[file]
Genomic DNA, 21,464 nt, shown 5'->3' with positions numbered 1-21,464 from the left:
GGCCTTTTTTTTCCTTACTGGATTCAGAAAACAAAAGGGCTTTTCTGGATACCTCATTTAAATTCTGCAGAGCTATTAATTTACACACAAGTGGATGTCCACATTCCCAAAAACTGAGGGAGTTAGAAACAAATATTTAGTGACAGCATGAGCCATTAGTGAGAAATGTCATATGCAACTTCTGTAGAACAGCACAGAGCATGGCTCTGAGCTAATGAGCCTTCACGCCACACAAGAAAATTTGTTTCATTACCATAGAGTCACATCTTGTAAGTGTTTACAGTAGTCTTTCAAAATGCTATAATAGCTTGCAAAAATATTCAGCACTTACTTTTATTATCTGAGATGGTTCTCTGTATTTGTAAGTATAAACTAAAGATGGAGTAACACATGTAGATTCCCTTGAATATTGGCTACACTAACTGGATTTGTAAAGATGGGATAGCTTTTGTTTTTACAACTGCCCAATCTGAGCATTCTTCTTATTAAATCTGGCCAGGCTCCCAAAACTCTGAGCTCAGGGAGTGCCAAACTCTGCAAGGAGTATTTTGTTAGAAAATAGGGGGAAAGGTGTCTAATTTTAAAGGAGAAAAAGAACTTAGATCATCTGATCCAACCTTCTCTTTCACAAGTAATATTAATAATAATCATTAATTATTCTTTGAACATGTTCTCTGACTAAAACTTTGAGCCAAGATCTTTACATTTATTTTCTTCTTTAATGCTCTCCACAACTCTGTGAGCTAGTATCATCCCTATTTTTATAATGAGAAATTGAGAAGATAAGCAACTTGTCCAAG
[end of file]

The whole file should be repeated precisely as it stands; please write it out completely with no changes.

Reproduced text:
Genomic DNA, 21,464 nt, shown 5'->3' with positions numbered 1-21,464 from the left:
GGCCTTTTTTTTCCTTACTGGATTCAGAAAACAAAAGGGCTTTTCTGGATACCTCATTTAAATTCTGCAGAGCTATTAATTTACACACAAGTGGATGTCCACATTCCCAAAAACTGAGGGAGTTAGAAACAAATATTTAGTGACAGCATGAGCCATTAGTGAGAAATGTCATATGCAACTTCTGTAGAACAGCACAGAGCATGGCTCTGAGCTAATGAGCCTTCACGCCACACAAGAAAATTTGTTTCATTACCATAGAGTCACATCTTGTAAGTGTTTACAGTAGTCTTTCAAAATGCTATAATAGCTTGCAAAAATATTCAGCACTTACTTTTATTATCTGAGATGGTTCTCTGTATTTGTAAGTATAAACTAAAGATGGAGTAACACATGTAGATTCCCTTGAATATTGGCTACACTAACTGGATTTGTAAAGATGGGATAGCTTTTGTTTTTACAACTGCCCAATCTGAGCATTCTTCTTATTAAATCTGGCCAGGCTCCCAAAACTCTGAGCTCAGGGAGTGCCAAACTCTGCAAGGAGTATTTTGTTAGAAAATAGGGGGAAAGGTGTCTAATTTTAAAGGAGAAAAAGAACTTAGATCATCTGATCCAACCTTCTCTTTCACAAGTAATATTAATAATAATCATTAATTATTCTTTGAACATGTTCTCTGACTAAAACTTTGAGCCAAGATCTTTACATTTATTTTCTTCTTTAATGCTCTCCACAACTCTGTGAGCTAGTATCATCCCTATTTTTATAATGAGAAATTGAGAAGATAAGCAACTTGTCCAAG